Beginning in 1950 with the founding of the Office of Foreign Assets Control (“OFAC”) and continuing to the present with the recent passage of the Anti-Money Laundering Act of 2020, the US enacted a complex set of overlapping laws, rules and regulations that require financial institutions (“FIs”) to take steps designed to detect and prevent money laundering and terrorist financing (the “AML Laws”). Without detailed knowledge of the AML Laws, it’s all too easy to miss a key requirement and incur significant regulatory fines, business disruption and reputational damage.
DigiPli – together with Barclays Rise – prepared a series of four articles designed to help FinTechs operating in the US understand their AML obligations, and avoid costly mistakes.
PART 1: THE WHO AND THE WHAT
Who’s subject to the AML Laws?
The AML Laws apply to more than just traditional financial institutions such as banks, broker-dealers, and commodity firms. FinTechs that operate as non-bank financial institutions (“NBFIs”) are also “financial institutions” as defined in the AML Laws. This includes cryptocurrency exchanges, operators of credit card systems, insurance companies, online lending and finance companies, P2P lenders and transferrers, money service businesses, FX dealers, crowd funding platforms and others.
What are the main requirements of the US AML Laws?
Every FI – including FinTechs operating as NBFIs – must establish an AML program comprised of four main ‘pillars’. However, the more highly regulated FIs (e.g., banks, broker-dealers, and others) are also subject to a fifth pillar, which is discussed in a future installment of this series.
The four main AML pillars applicable to all FIs are:
- Appoint an AML Officer. Designate an individual who’s responsible for overseeing AML compliance for the FI. They must have both sufficient knowledge of the AML Laws, and sufficient authority within the organization to ensure they can effectively perform their duties.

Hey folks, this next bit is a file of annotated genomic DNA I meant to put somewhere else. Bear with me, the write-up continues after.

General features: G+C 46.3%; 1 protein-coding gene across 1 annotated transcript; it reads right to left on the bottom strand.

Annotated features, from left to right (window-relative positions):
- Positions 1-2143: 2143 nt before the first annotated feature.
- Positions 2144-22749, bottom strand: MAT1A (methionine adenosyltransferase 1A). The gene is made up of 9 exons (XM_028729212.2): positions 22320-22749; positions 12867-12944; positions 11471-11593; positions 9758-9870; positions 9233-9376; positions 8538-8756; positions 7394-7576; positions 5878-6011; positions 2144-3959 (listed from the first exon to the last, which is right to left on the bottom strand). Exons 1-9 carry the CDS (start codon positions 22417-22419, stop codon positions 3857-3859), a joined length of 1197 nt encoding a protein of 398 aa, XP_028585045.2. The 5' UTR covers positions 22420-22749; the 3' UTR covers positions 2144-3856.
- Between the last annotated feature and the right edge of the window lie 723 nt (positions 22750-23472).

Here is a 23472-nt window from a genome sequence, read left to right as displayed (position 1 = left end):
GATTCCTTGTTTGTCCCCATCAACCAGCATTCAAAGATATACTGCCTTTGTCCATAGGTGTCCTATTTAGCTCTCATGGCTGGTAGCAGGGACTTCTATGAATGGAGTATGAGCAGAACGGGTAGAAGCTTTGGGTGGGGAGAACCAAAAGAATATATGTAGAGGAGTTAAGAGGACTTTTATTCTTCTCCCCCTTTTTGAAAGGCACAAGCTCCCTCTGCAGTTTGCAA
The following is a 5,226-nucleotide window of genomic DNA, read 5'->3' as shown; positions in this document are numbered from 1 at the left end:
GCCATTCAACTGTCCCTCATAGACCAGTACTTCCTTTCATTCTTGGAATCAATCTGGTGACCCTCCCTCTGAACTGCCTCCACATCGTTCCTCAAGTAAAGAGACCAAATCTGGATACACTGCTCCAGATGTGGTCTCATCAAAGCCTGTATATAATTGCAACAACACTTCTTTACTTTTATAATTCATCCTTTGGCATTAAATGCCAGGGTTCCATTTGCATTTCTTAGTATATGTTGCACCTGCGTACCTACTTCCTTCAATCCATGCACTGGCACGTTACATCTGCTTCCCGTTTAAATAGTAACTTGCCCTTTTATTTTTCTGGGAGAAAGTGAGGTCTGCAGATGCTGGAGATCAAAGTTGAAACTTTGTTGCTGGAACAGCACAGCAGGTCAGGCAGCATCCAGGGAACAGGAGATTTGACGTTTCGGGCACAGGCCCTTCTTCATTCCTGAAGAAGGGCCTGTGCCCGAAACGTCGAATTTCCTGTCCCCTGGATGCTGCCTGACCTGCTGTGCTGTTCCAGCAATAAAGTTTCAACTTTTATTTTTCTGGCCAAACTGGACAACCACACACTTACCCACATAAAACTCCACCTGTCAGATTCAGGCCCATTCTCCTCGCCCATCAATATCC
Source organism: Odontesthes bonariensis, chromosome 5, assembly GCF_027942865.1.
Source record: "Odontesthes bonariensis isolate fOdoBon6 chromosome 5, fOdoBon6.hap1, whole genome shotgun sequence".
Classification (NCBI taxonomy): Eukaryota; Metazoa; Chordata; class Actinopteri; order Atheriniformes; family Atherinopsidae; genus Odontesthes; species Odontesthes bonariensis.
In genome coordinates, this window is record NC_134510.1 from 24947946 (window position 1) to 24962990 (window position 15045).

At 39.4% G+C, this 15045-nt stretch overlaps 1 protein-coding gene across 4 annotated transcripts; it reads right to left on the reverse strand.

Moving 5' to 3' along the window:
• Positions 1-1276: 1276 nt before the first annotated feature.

- Implement AML Controls. Establish, document, and implement internal processes, policies, controls, and systems reasonably designed to comply with the AML Laws, in a manner that’s tailored to the FI’s business and operations (“AML Controls”). The AML Controls and associated documentation must also be periodically reviewed to ensure they remain current and effective. Details as to this pillar – the most complex, costly and time-consuming one – are discussed in the next installment of this series.
- Provide Employee Training. Periodically train all employees about the AML Laws, and their responsibilities in ensuring the AML Controls are effectively implemented. The training must be tailored to a particular FI’s AML Controls, attendance must be documented, and ‘off-cycle’ training should be provided if the AML Controls materially change.
- Perform Independent Testing. On a periodic basis (most FIs do this at least annually) an independent party must test the effectiveness of the AML Controls. The testing doesn’t need to be performed by a third-party audit or consulting firm. However, the person(s) performing the testing must be knowledgeable and qualified regarding the AML Laws, and they cannot be responsible for AML compliance at the firm.
Designing and implementing an AML program that meets regulatory requirements in an efficient and effective manner is a complex and daunting task for many FinTechs. If you have any questions regarding your AML obligations, or if you’re looking to automate your AML program and streamline your customer experience, contact us at firstname.lastname@example.org.
About the Series
This is the first in a series of four articles that provides an overview as to what FinTechs need to know about the US AML Laws. Part 2 provides a detailed breakdown of the second and most complicated of the AML pillars – Implementing AML Controls. Part 3 addresses certain of the AML requirements applicable to more highly regulated financial services firms. Lastly, Part 4 covers best practices in AML compliance.